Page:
French Polynesia Cruise: Should It Be On Your Travel Bucket List ?

Tips for Travellers Podcast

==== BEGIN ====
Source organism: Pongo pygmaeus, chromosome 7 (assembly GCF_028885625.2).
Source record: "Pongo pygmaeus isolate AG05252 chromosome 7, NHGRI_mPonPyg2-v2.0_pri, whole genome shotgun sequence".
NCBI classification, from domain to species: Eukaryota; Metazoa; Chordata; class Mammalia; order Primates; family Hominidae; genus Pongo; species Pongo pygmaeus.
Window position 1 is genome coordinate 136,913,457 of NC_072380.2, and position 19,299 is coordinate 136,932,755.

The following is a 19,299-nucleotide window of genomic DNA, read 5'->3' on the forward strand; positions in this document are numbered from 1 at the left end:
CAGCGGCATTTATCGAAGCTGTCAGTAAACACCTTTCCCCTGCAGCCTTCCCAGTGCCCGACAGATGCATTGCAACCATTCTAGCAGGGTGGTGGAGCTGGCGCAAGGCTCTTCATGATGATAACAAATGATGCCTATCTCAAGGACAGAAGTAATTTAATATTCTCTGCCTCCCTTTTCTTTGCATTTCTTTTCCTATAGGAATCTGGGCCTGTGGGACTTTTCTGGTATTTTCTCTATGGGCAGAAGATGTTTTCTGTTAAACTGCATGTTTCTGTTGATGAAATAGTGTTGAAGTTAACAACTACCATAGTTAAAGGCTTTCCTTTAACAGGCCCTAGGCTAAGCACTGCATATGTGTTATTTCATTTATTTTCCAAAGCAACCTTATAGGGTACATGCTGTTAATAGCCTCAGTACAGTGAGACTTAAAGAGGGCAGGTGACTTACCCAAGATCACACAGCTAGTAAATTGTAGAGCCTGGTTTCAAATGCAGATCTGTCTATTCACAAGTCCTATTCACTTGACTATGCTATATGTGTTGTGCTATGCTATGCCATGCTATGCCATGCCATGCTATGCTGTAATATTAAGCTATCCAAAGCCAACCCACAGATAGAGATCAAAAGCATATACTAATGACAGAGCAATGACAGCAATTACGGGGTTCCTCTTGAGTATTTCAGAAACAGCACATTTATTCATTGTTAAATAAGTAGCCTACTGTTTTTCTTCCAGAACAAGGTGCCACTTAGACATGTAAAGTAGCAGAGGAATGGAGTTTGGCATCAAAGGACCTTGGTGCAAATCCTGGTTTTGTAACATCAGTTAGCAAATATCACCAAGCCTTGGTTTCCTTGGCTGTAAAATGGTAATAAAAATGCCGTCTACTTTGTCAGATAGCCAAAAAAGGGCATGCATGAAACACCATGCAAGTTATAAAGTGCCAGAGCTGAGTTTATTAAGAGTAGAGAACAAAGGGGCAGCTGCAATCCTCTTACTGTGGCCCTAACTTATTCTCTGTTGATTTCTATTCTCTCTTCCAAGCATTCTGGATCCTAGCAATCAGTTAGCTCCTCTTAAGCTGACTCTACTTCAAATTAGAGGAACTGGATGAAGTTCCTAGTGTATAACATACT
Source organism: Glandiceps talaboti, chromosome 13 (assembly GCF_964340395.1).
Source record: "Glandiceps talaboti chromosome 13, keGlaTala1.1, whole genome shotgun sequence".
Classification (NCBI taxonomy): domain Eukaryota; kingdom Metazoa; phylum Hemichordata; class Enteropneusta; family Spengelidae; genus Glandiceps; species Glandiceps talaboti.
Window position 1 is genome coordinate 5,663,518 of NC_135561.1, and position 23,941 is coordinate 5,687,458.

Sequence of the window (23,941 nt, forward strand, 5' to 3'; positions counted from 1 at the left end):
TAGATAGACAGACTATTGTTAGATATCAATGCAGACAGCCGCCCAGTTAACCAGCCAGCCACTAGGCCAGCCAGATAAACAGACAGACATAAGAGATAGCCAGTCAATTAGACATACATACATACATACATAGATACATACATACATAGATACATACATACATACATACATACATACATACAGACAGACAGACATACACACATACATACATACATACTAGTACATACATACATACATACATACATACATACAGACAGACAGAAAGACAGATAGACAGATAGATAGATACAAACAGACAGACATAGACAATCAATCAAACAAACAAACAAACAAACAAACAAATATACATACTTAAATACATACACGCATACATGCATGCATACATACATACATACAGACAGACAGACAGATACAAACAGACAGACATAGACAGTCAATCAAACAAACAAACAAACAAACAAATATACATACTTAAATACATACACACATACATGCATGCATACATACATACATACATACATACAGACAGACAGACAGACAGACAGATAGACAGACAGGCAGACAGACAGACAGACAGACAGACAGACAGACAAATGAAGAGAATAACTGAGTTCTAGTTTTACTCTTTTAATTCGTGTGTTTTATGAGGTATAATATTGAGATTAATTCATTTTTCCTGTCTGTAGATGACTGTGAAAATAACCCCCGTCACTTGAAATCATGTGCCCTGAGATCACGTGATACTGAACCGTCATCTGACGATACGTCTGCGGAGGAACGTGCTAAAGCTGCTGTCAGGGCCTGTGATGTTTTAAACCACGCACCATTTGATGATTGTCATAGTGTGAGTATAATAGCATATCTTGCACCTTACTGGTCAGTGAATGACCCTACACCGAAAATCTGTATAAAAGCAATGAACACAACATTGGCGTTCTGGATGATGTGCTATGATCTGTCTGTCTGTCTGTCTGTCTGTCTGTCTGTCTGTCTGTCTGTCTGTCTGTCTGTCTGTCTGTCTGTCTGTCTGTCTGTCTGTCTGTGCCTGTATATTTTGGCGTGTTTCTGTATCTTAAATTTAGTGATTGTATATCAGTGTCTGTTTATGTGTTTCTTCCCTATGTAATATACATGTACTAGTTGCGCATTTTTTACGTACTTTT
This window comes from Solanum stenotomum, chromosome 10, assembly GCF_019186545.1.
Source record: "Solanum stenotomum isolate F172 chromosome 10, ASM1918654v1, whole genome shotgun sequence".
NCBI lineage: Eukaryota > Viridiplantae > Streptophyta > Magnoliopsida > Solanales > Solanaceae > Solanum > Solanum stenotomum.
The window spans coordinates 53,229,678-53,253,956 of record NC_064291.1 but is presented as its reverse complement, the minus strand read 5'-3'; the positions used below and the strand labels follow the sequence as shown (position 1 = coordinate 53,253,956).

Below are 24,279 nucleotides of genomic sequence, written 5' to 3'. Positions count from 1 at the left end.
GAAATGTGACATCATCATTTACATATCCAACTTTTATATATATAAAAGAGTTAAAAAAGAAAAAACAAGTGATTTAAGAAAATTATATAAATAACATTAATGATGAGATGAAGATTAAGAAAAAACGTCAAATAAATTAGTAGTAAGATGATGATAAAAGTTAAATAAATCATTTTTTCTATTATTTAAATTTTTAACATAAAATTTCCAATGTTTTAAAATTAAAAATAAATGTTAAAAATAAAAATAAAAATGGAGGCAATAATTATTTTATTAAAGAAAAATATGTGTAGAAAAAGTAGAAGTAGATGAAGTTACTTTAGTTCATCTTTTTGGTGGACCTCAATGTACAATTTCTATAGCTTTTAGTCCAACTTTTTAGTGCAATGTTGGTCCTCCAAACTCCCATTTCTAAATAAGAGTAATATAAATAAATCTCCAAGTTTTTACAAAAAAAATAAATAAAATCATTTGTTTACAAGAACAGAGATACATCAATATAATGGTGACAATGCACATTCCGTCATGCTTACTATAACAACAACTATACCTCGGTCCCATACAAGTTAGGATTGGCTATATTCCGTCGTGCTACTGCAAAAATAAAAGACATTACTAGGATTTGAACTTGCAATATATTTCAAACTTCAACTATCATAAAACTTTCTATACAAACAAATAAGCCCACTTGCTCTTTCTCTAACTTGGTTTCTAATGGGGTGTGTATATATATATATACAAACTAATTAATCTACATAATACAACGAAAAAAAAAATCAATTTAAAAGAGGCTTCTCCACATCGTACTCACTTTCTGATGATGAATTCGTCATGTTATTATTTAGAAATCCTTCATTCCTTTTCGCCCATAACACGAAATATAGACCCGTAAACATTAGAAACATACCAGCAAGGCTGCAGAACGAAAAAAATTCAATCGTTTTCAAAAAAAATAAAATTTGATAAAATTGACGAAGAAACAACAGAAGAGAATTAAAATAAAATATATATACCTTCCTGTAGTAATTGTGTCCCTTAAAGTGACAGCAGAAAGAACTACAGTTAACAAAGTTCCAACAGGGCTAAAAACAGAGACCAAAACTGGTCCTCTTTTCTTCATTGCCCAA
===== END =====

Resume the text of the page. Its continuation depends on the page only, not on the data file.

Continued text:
10:29 min | 1 year ago

French Polynesia Cruise: Should It Be On Your Travel Bucket List ?